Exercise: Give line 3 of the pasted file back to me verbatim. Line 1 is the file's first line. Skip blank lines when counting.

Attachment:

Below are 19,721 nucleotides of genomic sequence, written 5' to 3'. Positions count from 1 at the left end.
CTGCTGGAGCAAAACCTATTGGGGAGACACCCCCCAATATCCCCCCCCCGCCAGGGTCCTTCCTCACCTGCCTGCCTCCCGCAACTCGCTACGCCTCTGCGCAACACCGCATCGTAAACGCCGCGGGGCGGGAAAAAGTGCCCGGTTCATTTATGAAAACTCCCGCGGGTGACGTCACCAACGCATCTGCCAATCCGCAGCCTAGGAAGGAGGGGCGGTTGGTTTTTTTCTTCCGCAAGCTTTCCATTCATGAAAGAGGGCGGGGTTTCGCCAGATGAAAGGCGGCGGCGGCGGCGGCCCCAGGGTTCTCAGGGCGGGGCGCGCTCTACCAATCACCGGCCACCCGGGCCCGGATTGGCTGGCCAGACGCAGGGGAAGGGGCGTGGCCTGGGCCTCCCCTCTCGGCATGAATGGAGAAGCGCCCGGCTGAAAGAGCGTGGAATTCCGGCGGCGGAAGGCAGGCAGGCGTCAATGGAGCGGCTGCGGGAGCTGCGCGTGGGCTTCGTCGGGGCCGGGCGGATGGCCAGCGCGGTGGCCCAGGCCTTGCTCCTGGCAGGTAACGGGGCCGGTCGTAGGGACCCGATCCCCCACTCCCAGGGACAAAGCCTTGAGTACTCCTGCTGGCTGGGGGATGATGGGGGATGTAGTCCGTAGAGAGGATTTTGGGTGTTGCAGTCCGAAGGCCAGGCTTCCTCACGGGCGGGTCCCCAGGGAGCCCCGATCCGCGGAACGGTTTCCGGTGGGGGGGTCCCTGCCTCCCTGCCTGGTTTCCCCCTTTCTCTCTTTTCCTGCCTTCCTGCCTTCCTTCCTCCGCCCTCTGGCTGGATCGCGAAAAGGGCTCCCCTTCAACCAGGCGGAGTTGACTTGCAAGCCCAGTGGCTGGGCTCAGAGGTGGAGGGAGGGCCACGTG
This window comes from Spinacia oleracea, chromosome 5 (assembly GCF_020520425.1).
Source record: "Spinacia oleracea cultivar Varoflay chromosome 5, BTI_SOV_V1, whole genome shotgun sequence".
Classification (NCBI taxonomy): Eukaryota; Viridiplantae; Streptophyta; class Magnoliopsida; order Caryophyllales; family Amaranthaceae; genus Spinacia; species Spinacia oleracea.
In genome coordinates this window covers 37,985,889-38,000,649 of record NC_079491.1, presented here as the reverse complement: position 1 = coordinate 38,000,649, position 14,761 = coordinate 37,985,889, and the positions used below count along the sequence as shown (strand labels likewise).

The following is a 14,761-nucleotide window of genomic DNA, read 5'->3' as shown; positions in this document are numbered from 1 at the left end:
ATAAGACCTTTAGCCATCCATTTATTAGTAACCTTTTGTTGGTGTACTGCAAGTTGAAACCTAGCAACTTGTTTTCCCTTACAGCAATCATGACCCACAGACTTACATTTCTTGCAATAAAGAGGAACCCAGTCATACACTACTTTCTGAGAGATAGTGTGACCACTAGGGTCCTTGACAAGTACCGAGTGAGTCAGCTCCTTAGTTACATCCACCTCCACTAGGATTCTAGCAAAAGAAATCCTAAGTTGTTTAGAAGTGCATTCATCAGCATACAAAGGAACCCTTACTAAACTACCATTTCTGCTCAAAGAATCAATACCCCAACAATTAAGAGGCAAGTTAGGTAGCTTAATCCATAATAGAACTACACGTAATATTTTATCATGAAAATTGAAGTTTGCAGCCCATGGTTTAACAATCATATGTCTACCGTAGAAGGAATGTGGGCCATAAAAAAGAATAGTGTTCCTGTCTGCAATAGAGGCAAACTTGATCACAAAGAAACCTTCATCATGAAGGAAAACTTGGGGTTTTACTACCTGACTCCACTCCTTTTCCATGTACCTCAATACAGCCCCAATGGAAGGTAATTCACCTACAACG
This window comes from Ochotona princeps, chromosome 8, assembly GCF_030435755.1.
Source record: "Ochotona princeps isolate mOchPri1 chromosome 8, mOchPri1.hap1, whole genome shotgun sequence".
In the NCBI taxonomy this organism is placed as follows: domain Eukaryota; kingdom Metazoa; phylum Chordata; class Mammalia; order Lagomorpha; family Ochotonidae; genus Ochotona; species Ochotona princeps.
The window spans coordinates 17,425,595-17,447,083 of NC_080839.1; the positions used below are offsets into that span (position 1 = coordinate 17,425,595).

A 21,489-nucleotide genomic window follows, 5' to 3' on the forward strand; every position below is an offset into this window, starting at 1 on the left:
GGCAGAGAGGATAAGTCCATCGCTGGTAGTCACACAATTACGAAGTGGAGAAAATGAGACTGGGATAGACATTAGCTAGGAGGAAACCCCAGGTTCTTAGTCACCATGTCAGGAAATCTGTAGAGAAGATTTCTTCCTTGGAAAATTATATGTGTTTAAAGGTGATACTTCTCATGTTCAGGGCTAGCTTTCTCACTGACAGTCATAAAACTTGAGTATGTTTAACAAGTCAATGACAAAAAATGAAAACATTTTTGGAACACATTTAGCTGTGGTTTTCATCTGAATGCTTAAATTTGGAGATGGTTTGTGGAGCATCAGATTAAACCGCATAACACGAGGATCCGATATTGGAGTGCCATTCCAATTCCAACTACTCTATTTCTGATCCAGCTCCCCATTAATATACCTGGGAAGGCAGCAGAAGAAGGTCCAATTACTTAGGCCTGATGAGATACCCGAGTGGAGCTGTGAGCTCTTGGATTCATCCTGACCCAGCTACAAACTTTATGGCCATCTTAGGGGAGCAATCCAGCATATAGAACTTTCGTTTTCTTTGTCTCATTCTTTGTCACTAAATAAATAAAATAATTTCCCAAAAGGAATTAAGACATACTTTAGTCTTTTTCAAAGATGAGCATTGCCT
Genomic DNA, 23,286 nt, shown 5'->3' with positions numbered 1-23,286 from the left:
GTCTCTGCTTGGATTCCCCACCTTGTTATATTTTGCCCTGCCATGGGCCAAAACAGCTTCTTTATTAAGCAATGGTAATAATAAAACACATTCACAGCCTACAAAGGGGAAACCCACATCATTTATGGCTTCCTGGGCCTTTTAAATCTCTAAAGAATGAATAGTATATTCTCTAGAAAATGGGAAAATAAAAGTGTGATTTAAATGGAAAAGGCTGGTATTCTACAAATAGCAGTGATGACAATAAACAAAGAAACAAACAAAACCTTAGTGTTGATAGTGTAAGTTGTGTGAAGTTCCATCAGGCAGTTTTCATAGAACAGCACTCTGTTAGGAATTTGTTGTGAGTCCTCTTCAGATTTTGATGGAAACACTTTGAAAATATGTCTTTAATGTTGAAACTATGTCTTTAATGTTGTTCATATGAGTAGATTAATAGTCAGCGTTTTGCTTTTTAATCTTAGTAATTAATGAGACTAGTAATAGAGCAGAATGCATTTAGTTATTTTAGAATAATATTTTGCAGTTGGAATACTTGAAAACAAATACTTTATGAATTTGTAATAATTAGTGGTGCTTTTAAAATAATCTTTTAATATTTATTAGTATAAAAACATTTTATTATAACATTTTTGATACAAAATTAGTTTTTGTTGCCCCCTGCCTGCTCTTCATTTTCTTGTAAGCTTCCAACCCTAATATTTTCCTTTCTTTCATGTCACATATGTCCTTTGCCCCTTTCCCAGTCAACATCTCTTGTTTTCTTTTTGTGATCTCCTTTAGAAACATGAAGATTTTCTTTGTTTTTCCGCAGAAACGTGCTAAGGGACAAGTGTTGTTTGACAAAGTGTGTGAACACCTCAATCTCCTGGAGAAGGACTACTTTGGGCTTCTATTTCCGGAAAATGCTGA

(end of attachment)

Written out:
This window comes from Spinacia oleracea, chromosome 5 (assembly GCF_020520425.1).